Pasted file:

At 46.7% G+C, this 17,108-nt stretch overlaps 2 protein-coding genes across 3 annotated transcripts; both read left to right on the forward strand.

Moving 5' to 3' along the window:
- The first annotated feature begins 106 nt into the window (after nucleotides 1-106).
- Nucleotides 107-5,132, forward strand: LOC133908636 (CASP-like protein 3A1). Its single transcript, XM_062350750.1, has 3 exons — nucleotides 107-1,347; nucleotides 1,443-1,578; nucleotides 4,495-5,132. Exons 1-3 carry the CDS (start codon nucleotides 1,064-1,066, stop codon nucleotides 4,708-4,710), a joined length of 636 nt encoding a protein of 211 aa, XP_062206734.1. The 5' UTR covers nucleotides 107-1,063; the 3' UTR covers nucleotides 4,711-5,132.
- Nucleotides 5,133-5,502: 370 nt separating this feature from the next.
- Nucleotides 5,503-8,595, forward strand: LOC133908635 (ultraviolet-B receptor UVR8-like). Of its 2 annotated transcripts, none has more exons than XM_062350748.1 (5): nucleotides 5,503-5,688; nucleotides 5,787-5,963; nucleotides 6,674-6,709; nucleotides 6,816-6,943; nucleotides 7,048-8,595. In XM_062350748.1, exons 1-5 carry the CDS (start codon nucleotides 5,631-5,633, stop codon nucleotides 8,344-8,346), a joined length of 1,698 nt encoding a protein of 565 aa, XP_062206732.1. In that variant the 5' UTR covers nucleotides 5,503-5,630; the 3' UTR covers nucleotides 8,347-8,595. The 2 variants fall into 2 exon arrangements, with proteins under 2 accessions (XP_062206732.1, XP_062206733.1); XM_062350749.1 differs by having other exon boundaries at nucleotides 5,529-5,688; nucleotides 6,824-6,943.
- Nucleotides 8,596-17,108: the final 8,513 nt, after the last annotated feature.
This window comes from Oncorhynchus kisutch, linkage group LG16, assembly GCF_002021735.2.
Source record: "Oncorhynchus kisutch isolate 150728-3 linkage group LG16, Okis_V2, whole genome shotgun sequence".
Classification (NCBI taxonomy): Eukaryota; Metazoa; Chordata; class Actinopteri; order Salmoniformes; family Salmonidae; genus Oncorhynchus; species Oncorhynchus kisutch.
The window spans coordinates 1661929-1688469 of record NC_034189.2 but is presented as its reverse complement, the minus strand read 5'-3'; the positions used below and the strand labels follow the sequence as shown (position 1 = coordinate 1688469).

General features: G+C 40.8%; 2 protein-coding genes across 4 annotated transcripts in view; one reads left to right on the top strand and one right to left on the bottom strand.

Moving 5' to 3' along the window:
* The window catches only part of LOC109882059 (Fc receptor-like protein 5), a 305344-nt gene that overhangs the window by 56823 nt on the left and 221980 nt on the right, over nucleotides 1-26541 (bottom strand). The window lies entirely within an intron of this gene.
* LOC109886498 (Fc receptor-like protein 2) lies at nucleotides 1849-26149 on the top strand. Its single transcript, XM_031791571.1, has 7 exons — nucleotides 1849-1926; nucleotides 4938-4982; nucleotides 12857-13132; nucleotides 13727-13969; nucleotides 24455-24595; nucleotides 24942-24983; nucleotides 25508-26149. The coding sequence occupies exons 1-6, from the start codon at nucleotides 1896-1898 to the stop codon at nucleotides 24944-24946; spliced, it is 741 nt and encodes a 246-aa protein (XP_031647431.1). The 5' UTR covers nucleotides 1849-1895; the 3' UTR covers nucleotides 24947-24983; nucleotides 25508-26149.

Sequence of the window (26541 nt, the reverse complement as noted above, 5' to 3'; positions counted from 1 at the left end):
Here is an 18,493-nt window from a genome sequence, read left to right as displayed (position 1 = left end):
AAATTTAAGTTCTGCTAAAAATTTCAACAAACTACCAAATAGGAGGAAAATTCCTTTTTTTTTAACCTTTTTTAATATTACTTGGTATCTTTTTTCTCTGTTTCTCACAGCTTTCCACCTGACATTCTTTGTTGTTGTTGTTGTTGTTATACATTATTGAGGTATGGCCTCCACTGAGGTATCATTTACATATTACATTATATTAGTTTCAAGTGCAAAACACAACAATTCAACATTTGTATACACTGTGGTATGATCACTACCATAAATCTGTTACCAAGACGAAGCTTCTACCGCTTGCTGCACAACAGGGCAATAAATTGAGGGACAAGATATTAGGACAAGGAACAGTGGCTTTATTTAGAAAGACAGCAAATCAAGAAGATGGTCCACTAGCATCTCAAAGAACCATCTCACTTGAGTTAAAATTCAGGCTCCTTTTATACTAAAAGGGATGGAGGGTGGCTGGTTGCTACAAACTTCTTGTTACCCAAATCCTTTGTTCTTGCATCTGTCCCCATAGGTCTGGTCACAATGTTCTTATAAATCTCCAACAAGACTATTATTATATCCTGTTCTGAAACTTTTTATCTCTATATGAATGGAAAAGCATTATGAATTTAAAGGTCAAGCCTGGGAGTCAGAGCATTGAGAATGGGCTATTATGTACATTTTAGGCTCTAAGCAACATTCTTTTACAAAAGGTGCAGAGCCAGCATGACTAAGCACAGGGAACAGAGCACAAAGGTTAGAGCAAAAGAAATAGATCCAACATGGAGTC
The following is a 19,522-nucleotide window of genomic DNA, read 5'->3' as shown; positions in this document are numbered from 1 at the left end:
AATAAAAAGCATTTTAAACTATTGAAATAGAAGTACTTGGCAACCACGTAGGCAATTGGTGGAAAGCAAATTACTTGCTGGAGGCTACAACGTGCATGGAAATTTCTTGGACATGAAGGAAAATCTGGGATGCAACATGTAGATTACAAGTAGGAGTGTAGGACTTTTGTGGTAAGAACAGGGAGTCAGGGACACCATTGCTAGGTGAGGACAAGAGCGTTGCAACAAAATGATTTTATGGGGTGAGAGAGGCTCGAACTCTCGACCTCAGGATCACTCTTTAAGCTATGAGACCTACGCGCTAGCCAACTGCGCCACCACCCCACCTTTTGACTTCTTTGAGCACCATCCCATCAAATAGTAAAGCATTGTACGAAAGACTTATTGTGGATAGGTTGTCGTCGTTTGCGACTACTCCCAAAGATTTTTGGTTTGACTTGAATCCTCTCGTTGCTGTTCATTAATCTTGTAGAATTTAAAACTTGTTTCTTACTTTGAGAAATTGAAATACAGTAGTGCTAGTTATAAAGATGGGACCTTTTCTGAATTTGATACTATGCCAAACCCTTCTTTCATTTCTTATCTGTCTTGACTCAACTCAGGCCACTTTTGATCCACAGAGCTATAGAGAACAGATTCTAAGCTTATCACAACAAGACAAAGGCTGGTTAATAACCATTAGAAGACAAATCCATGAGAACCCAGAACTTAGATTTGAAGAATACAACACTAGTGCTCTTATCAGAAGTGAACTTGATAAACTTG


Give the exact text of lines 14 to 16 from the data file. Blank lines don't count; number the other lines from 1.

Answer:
* The window catches only part of LOC109882059 (Fc receptor-like protein 5), a 305344-nt gene that overhangs the window by 56823 nt on the left and 221980 nt on the right, over nucleotides 1-26541 (bottom strand). The window lies entirely within an intron of this gene.
* LOC109886498 (Fc receptor-like protein 2) lies at nucleotides 1849-26149 on the top strand. Its single transcript, XM_031791571.1, has 7 exons — nucleotides 1849-1926; nucleotides 4938-4982; nucleotides 12857-13132; nucleotides 13727-13969; nucleotides 24455-24595; nucleotides 24942-24983; nucleotides 25508-26149. The coding sequence occupies exons 1-6, from the start codon at nucleotides 1896-1898 to the stop codon at nucleotides 24944-24946; spliced, it is 741 nt and encodes a 246-aa protein (XP_031647431.1). The 5' UTR covers nucleotides 1849-1895; the 3' UTR covers nucleotides 24947-24983; nucleotides 25508-26149.

Sequence of the window (26541 nt, the reverse complement as noted above, 5' to 3'; positions counted from 1 at the left end):